Articles Posted in Public Affairs


Ipsos Analysis of Donald Trump’s Climb to 1,237 Delegates

The notion of a contested convention for the Republican presidential nomination has gained traction over the last several weeks. A contested convention (also known as a brokered convention) would occur in the event that none of the Republican nominees were able to reach the 1,237 delegate threshold needed in order to clinch the nomination.

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Carson’s Departure Doesn’t Change Much (2016 Republican Primary)

Ben Carson ended his run for the 2016 Republican nomination on Friday, March 4 (link) after briefly surging in polling last fall but winning no primaries this year. His departure comes during repeated calls from the Republican Party leadership for the party to coalesce around a candidate (but Trump). Some hope that without Carson in the race, the ~10% of Republicans (link) still supporting him will move to support one of the establishment candidates like Marco Rubio. Our data indicates that is unlikely to happen.

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Why Donald Trump has a 90 percent chance of winning the Republican nomination

New Hampshire, South Carolina and now Nevada: the evidence is mounting that Donald Trump will be the Republican presidential nominee. Those who doubt a Trump victory believe that Republican voters will at some point come to their senses, while others see a narrowing field as one that favors Trump’s competition. We have always been bullish on a Trump nomination. Indeed, in September, we gave Trump a 45 percent chance of being nominated. Today, less than a week before Super Tuesday, we give Trump a 90 percent chance of winning the Republican Party nomination based on the available evidence.

Here’s why.

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Impact of 2016 Primaries on Voter Enthusiasm

Our presidential primary system is a unique, complicated and dynamic system that seems to be engineered more for drama than actually selecting a leader. After each contest pundits and candidates battle over who has “momentum” in an effort to both frame the next chapter and fire up supporters. Electoral losses are referred to as “demoralizing losses”, while victories are going to “energize supporters”. Regular political news covers (in very minute detail) the poll gains and losses of the candidates. What is less well studied is how election fortunes affect the enthusiasm of candidates’ supporters. After a big win or tough loss, are people fired up? Or ready to give up?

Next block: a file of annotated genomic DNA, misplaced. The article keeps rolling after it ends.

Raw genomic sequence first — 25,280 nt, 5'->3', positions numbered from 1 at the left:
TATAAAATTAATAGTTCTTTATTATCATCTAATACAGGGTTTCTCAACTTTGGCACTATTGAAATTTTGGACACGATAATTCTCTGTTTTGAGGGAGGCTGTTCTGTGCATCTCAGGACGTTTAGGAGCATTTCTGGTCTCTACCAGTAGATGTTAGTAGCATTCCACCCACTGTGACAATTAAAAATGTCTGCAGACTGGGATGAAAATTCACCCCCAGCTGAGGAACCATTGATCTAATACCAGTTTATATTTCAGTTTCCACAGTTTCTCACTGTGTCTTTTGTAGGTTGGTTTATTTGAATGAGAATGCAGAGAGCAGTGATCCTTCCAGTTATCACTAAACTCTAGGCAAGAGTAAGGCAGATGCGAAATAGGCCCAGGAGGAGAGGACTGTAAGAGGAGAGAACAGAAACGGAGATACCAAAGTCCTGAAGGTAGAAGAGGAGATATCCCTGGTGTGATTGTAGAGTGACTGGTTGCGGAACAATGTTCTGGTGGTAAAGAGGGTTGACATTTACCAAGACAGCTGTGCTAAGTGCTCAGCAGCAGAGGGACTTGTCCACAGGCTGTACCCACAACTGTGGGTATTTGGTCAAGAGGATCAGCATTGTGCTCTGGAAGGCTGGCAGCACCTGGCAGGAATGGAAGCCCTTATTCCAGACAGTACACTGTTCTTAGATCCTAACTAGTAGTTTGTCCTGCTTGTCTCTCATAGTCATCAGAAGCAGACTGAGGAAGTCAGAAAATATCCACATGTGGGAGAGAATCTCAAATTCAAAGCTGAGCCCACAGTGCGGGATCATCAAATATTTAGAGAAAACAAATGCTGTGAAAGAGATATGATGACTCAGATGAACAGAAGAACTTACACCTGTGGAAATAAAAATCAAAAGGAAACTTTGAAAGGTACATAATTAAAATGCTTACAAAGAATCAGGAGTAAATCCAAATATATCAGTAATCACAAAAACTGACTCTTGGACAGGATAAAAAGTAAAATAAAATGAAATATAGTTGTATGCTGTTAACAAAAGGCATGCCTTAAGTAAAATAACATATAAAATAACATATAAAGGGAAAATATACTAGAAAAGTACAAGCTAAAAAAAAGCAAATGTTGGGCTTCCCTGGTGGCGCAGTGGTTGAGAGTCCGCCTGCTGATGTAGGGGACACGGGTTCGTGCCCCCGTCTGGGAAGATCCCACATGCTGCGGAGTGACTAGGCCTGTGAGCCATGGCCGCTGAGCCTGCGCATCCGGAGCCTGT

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Canadians Say Country Heading in Wrong Direction

The honeymoon for the new federal Liberal government is likely coming to an end. In three short months, a majority of Canadians have gone from believing that the country is heading in the right direction to believing that we are now off on the wrong track. This is the widest disparity with negatives outweighing positives…

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Eight in Ten Rate Driving and Smoking Marijuana as being Extremely Unsafe

However, Driving while Texting and Driving While Taking “Selfies” Seen as Significantly More Dangerous Marijuana has long been a topic of debate and controversy in America, and despite the decriminalization and legalization of marijuana use in some states, many Americans continue to uphold certain views and attitudes as to the perceived dangers of marijuana use.…

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Going Viral – Zika Awareness up 20 percentage points since Jan 27th

On Monday, Feb 1, the World Health Organization declared a global health emergency due to the Zika virus – leading to the rare international crisis where Americans are paying attention. As a refresher, the Zika virus is spread through mosquito bites and since the first case was reported in Brazil last May, it has spread…

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Life, Liberty and the Pursuit of Trumpism

In a few other posts [here and here], we poked at the idea that the theme driving Trump’s campaign, Make America Great Again, may be emotional nostalgia — for a time in America when the only barrier to success was one’s willingness to work for it, jobs were plentiful, and the stock market was booming — and…

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Trump and Nativism – Is There a Connection?

Day after day, we continue to see the news splattered with headlines in reference to Trump’s lead in the GOP polls – and many wonder why. In September, we decided to dig a bit deeper into the core driver of Trump’s campaign – Make America Great Again. Unsurprisingly, our poll found nativist sentiment is stronger…

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To Drive-Thru, or Not Drive-Thru?

To drive-thru, or not drive-thru, that is certainly the question!

ipsos-pa-drivethrough-home

While credit for the first drive-thru business in the US goes to The Grand National Bank in St. Louis, Missouri, in 1930, Sheldon, “Red” Chaney, operator of Red’s Giant Hamburger in Springfield, Missouri, on famous Route 66, is credited with opening the first successful restaurant operated drive-thru in 1947.  Don’t ask me how the drive-thru phenomenon occurred in the Show Me state not once, but twice.  I thought Missourians were skeptics, and would want to see it, touch it, taste it, before driving off into the Midwest sunset.  Guess not.

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